Proposition 30 would fund wildfire prevention, sustain wildfire-fighting resources, and reduce air pollution by expanding access to electric vehicles.
Californians face health-threatening pollution and deadly wildfires every day. Piecemeal environmental reforms are important for mitigating some of climate change’s devastating effects, but our state must make bold investments if we’re going to make significant progress in our fight against climate change. The proponents of Proposition 30 put forward the measure to tax the wealthiest Californians to fund wildfire prevention and help cut vehicle emissions by expanding electric-vehicle access for all Californians, especially those living in heavily polluted and low-income communities.
Proposition 30 would impose a 1.75% personal income tax increase on the wealthiest Californians — those who make more than $2 million per year — to fund wildfire prevention, wildfire fighting, and electric-vehicle access programs. Forty-five percent of the funding from Prop. 30 would go toward helping families, businesses, and local governments pay for zero-emissions vehicles; 35 percent would go toward installing and operating zero-emissions vehicle- charging stations; and 20 percent would go toward wildfire prevention and fighting efforts, with the state being required to prioritize spending to hire, train, and retain firefighters. Per state analysts, Prop. 30 is estimated to increase state funding for electric-vehicle access and infrastructure by $2.8 billion to $4 billion annually, and the measure is also estimated to increase state funding for wildfire prevention and fighting by $700 million to $1 billion annually.
A YES vote on Proposition 30 means: Californians making over $2 million annually would pay an additional tax of 1.75 percent on personal income above $2 million. The funds from this tax would go towards wildfire prevention and fighting activities, as well as programs to expand electric vehicle infrastructure and access, with focus on low-income and heavily polluted communities.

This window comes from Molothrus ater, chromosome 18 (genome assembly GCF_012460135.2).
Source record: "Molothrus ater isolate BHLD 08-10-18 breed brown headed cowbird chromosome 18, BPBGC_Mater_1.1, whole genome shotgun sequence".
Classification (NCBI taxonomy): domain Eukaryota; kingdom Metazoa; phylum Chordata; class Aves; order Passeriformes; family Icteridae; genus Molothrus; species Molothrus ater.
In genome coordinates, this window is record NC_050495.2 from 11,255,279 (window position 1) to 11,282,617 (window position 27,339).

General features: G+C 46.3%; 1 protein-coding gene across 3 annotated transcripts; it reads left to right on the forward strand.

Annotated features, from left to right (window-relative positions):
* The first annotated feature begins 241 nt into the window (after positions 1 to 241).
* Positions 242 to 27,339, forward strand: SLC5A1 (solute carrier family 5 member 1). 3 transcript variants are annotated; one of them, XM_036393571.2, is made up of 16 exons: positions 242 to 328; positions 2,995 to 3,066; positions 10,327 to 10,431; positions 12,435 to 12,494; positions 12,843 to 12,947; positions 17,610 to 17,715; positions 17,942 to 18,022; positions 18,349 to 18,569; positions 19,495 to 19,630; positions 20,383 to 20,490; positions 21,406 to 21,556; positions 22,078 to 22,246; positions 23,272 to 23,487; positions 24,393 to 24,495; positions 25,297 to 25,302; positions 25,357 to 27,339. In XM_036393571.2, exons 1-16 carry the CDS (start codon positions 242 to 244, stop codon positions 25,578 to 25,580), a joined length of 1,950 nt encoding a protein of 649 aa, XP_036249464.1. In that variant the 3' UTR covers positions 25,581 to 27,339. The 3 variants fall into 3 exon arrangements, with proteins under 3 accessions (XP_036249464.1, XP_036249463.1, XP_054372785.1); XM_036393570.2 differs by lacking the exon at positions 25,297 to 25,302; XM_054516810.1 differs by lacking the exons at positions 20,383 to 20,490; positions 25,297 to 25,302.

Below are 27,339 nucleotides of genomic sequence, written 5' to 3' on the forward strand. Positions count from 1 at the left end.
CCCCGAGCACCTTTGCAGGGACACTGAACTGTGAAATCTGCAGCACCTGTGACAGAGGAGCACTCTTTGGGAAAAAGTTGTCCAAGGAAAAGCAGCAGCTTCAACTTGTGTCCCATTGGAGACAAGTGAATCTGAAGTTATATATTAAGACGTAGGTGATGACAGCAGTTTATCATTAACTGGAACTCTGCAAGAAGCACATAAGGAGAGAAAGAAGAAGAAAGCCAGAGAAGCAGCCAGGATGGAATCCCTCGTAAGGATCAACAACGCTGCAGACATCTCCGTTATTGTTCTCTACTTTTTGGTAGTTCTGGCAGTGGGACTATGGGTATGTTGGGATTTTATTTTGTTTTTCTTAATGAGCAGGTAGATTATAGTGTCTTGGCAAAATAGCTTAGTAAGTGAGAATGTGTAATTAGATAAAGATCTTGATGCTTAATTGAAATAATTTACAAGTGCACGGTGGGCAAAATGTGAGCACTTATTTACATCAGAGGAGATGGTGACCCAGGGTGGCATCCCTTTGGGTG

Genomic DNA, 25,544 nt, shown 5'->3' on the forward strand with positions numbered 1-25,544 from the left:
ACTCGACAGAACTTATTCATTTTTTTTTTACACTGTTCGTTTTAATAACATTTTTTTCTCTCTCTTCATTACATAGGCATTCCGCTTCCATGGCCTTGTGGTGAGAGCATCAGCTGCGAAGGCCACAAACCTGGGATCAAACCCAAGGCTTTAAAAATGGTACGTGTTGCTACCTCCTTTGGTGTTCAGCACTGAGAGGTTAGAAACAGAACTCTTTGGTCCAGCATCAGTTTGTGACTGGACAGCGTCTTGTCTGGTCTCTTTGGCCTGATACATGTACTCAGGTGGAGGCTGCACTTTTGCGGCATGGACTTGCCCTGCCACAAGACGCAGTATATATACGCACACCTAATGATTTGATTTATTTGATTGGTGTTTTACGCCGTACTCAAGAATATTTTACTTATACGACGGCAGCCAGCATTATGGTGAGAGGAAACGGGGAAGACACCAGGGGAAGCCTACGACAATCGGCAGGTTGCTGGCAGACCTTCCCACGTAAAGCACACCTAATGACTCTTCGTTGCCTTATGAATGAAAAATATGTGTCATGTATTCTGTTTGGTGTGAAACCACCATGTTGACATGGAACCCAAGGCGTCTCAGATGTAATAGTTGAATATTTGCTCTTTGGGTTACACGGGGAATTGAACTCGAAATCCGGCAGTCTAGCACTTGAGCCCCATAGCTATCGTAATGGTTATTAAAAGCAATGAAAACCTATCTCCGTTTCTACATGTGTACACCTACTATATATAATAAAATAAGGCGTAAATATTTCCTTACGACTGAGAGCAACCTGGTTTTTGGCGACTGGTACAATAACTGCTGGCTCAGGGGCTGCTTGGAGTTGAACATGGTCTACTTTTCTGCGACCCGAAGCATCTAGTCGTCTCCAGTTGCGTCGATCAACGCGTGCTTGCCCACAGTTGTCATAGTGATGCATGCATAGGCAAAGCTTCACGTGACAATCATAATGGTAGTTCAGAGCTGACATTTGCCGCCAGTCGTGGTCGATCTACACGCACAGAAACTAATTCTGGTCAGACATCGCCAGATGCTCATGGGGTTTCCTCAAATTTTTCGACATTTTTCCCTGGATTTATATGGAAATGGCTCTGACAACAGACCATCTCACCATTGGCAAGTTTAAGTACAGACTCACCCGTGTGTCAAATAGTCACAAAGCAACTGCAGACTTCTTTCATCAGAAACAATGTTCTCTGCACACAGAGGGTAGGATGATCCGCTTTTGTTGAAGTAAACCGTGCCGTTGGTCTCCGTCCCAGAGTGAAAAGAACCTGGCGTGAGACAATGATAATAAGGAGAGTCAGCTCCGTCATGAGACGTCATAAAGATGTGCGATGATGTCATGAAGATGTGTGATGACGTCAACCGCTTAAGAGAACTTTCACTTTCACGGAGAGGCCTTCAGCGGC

A NO vote on Proposition 30 means: Californians making over $2 million annually would not see changes to taxes on personal income above $2 million annually.
- The state’s Air Resources Board has planned and set targets for 100 percent of new cars sold in California to be zero-emissions vehicles by 2035. However, access to electric vehicles remains out of reach for many low- and middle-income Californians. The current average electric-vehicle owner in California is a white homeowner who makes $190,000 a year. Funding electric-vehicle infrastructure and providing rebates, grants, and financial assistance to make electric vehicles affordable is one major way that California can advance its statewide commitment to slashing emissions. At least half of the funds generated by Prop. 30 must be spent on projects that benefit heavily polluted and/or low-income communities.
Top funders of Proposition 30:
- The top funders of the main ballot measure committee supporting Proposition 30 are the International Brotherhood of Electrical Workers, Lyft, and Zinc Collective. As of August 1, the Yes on 30 Clean Air California committee has raised $16 million and spent $14 million since Jan. 1, 2022. Other major supporters include the California Democratic Party, California Environmental Voters, the State Building and Construction Trades Council of California, Natural Resources Defense Council, and IE United.
- The recently formed No on 30 campaign has raised $9 million since August 1, 2022, mostly from billionaires Catherine Dean, Mark Heising, and Michael Mortiz. Other notable opposition to Proposition 30 includes the California Chamber of Commerce, Governor Gavin Newsom, the California Teachers Association, and the Howard Jarvis Taxpayers Association.
Misinformation about Proposition 30 includes:
- The California Chamber of Commerce claims that Proposition 30 is unnecessary because California has the “highest personal income tax rate in the country at 13.3%.” However, only Californians making over $1 million a year are taxed at that rate, and the average household income in 2020 dollars in California is $78,672.
- The California Teachers Association opposes Proposition 30 because funds raised from the measure would be exempt from a requirement that half of any new state revenues go to public education. Prop. 30 does not affect the current school-funding formula.
- The Yes on 30 committee does receive major funding from Lyft. The state requires ride-sharing companies to use more zero-emissions vehicles to provide ride-sharing services, so increasing the number of electric vehicles driven by Californians generally could indirectly help companies like Lyft reach their zero-emissions vehicle goals as mandated by the state. However, the ballot measure itself was written by environmental organizations, including California Environmental Voters, and the ballot measure language makes no mention of rideshare companies.